Senna, a tall and slender dark-skinned man with light brown eyes bowed his head.  “My apologies.”  But he deferred to Jacob.

Jacob made a brief face.  “Sorry, Jack,” he said.  “I’ll let Selmak do the honors.”  He bowed his head, then Selmak pointed with an open hand, palm up.  He introduced the five other Tok’ra as Faradan, Maral, Sedjak, Sariel, and Walen.  Faradan and Sedjak had darkly tanned complexions, Maral was dark-skinned, and Sariel and Walen were fair-complected but with deep tans.  Maral and Sariel were women.

Daniel observed them, nodding as they were introduced, and intuited with his empathic ability that the three men, sans Senna, were related.  They looked similar but he got the impression that they were siblings who shared only one parent.

Jacob gestured at Hammond.  “Could we . . . ask SG-1 and SG-2 to assist us in finding Egeria and bringing her home to her people?”

“If she’s been in Bastet’s service,” Hammond replied, “shouldn’t she have found a way to contact the Tok’ra already, after all this time?”

“Not if she’s been under strict control,” Selmak said.  “Minor Goa’uld are not trusted with autonomy.  They serve their primary, the System Lord.”

Hammond only nodded.  “We’ll discuss it after we’ve completed the current mission.”

“Thank you,” Jacob said, and added, “We may have other options, George, but Selmak felt it necessary to put the request out there.”

“Understood,” Hammond said.

“Now what?” Jack asked, directing his question to Hammond and Morrighan.

“Observe,” Morrighan said, and pointedly touched a fingertip to a middle button on the right arm of the Captain’s chair console.  The forward viewport changed from a window to a display showing the central landform of the Nialla homeworld in a tactical map format.  “The tactical situation of the Nialla homeworld has been downloaded into the ship’s computer, which you can access from this panel on the Captain’s console.”  She waved a hand to the entire group of people.  “Please be silent.”

She directed her next comments to Jack but her voice was raised slightly to encompass everyone’s hearing.  “The ship contains an artificial intelligence called ALTA.  It is an acronym that stands for Artificial Lifeform Transportation Array.  She will take your orders as well as the members of your teams and the Fey assigned here.”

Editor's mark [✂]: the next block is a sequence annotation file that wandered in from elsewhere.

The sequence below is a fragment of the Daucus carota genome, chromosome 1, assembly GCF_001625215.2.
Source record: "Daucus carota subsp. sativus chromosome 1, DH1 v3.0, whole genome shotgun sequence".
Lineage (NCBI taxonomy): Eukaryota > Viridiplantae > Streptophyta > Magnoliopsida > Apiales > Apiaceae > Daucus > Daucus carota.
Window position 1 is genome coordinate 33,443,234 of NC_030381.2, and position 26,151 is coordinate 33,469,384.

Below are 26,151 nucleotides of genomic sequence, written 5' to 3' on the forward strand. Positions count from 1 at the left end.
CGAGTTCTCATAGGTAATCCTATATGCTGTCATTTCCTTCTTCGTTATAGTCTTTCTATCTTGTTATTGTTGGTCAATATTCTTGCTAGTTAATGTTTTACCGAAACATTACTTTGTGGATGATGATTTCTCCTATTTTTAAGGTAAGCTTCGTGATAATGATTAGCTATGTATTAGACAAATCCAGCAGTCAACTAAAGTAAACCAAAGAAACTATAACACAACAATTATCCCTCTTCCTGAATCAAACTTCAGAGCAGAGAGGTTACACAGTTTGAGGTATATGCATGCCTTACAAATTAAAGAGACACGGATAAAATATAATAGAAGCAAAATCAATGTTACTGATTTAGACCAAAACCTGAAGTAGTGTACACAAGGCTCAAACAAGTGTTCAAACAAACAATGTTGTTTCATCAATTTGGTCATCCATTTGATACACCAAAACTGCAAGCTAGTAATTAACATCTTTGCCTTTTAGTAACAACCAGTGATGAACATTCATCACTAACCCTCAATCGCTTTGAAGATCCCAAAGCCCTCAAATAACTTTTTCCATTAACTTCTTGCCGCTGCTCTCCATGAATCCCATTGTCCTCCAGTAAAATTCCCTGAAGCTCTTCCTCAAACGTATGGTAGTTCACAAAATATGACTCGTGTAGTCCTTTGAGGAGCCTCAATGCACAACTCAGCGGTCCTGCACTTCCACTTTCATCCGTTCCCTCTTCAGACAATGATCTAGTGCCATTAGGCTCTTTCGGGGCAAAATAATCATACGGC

She turned slightly so that Vidrine and the other Pentagon officials were in her peripheral line of sight.

“She runs this ship at your command.  No one else.  All actions taken are yours to implement, such as firing controls, ship’s speed, et cetera.  All ordinary ship’s functions and maintenance are hers until you’ve learned how she operates.”  She tapped the tablet in Jack’s hands.  “The specifications.  Read them aloud please.”

Jack did, and his voice changed from a rote reading tone to one filled with awed surprise.  But as he read, the specs on the tablet also appeared on the front viewport screen, as if ALTA were typing his words.


When he finished, and the specs filled the viewscreen, Sam asked, “Silvadyne?”

“ALTA,” Morrighan said to the air.  “Response acquisition implemented.  Do your duty.”

“Confirmed,” said a female voice that came from everywhere.  It sounded almost like Morrighan, but in a slightly higher soprano.

Morrighan leaned over and kissed Jack on the forehead.  “Keep me apprised, my kinsman.”  He nodded.  And with that, and a wave of her right hand, Morrighan disappeared.

Jack’s raised brows were mimicked by everyone else, sans the Fey.  “Okiedokie,” he said, trying to hide the fact that he felt a bit overwhelmed.  “Right.  Okay, let’s examine the map and the specs.”

The viewscreen displayed the map of Nialla and in the air, a six-foot square hologram of light green text appeared halfway between the Captain’s chair and the viewscreen.  Jack’s brows went up.  ALTA was responding to his words.

“Nice.”  He turned to Hammond.  “I’ll have ALTA send you guys back to the briefing room.  We’ll work out a plan and give it to you before departure.”

Hammond nodded.  “Agreed.”

“Wait a damn minute—” Vidrine began.

“ALTA,” Jack said.  “Please return General Hammond, the SFs, and the Pentagon officials to the briefing room please.”

“Confirmed,” ALTA said.  The gentlemen shimmered off the ship.

“This is gonna be cool,” Sam said and Jack smiled widely.

“Damn straight.”  He looked around, frowned, then said, “ALTA, is there a conference room?”

“Confirmed,” ALTA repeated.


“The Lift will take you there.  It is thirty-six meters to the right of the bridge exit.”  A green dot one centimeter wide appeared over Jack’s head and drew a line toward the bridge’s doorway to their left.  “Simply speak your desired location.  For example, ‘Conference Room A.’”

“Thank you,” Jack said.  “Well, folks?  Let’s go.”  He paused and held up a hand.  “Um.  ALTA, can you beam up our food from the briefing room?”

“I can.  Do you wish me to do so?” she asked.

“Yes.  Beam it to the conference room table, please.”


“This is gonna be so freakin’ awesome,” Jack said as he led the way off the bridge.